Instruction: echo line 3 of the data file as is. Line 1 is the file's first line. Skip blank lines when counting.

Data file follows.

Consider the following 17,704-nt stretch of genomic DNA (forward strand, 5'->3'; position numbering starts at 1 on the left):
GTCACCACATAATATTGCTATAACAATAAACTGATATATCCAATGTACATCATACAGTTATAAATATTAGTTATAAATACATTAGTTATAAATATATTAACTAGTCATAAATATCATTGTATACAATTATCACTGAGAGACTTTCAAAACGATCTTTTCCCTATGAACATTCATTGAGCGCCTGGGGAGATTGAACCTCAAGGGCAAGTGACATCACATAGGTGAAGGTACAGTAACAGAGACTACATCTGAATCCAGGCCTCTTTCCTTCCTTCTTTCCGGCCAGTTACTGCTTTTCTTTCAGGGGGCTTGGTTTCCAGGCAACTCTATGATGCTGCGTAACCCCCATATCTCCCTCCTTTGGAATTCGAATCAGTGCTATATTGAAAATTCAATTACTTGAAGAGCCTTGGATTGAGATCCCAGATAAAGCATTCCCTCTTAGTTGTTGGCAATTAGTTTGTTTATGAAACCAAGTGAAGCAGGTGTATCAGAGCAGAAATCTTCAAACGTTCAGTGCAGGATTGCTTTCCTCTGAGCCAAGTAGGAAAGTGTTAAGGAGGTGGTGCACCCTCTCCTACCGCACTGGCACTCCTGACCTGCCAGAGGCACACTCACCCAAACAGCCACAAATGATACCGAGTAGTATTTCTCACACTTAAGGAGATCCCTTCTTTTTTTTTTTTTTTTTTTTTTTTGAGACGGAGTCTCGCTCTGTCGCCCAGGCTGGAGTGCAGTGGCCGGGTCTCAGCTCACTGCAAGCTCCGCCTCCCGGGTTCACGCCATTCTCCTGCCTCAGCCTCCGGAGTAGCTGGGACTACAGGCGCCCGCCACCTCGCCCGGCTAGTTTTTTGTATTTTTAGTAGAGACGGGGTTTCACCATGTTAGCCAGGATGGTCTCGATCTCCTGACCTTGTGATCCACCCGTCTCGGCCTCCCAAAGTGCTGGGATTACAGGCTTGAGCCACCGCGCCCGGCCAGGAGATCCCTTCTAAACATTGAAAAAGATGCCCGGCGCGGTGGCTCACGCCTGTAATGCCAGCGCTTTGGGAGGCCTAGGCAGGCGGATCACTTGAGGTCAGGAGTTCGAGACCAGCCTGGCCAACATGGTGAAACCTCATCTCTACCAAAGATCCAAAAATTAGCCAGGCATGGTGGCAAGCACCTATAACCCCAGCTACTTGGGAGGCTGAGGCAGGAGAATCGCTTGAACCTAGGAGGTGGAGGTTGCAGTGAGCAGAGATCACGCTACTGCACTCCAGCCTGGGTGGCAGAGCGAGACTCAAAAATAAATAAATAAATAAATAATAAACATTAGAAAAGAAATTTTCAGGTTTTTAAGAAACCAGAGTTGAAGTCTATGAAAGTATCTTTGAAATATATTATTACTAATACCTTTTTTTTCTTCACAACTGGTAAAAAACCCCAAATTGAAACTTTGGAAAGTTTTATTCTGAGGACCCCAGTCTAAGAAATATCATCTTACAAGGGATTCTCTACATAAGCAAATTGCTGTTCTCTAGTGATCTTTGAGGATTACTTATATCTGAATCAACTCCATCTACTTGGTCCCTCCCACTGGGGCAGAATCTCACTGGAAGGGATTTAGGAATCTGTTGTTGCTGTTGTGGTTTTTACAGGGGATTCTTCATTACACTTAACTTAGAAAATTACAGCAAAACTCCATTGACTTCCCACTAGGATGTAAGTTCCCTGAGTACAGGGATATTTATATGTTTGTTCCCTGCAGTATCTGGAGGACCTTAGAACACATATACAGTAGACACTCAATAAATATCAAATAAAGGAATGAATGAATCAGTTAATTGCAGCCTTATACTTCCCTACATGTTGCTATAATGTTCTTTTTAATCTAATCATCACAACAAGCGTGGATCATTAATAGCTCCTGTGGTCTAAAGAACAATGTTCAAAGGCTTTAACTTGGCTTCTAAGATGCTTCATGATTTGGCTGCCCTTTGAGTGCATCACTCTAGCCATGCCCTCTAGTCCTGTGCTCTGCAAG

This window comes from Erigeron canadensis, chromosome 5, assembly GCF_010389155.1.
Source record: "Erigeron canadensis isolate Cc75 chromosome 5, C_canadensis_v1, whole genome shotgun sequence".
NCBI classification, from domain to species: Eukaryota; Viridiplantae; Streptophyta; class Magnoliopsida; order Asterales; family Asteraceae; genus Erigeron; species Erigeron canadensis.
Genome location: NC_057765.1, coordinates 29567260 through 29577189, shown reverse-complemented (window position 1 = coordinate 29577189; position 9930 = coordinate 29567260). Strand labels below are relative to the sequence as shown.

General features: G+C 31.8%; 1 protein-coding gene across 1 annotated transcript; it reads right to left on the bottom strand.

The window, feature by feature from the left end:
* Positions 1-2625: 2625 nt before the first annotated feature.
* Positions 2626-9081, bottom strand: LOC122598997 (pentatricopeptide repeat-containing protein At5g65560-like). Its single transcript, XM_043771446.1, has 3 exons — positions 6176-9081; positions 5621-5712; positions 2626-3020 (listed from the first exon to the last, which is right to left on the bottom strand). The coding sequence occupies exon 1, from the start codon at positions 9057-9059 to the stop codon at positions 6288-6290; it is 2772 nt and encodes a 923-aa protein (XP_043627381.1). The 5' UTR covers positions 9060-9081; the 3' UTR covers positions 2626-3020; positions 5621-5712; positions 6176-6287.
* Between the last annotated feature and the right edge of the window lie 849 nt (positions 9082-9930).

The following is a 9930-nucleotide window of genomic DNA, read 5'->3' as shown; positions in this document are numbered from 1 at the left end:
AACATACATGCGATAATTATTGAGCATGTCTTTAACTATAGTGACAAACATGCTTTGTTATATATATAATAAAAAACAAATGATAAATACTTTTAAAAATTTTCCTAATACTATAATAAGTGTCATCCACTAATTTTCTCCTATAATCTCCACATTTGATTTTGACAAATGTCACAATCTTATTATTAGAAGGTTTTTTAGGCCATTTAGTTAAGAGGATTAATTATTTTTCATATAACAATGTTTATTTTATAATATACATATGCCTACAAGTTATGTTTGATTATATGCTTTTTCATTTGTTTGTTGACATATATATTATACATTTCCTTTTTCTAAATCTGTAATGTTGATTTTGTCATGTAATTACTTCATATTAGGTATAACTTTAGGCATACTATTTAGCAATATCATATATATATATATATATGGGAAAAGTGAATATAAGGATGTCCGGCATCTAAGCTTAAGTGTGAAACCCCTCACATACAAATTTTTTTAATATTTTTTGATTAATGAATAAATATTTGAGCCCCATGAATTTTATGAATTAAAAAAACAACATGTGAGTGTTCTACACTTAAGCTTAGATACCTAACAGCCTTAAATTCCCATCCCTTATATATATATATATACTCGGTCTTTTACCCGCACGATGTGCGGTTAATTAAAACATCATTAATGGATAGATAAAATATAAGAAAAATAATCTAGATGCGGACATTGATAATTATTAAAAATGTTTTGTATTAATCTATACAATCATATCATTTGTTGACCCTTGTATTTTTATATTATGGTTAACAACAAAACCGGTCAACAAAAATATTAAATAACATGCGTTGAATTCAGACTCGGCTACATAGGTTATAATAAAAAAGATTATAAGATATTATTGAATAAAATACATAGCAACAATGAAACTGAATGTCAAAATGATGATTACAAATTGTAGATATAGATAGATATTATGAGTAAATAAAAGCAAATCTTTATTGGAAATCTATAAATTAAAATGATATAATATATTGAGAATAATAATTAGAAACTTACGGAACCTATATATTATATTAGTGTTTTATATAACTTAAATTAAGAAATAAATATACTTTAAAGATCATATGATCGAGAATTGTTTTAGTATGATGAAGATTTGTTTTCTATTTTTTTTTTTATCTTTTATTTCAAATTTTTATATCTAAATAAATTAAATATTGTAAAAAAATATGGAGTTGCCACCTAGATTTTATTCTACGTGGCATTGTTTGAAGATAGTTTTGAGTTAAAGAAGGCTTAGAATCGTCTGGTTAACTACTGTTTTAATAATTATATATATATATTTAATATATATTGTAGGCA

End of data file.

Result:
This window comes from Erigeron canadensis, chromosome 5, assembly GCF_010389155.1.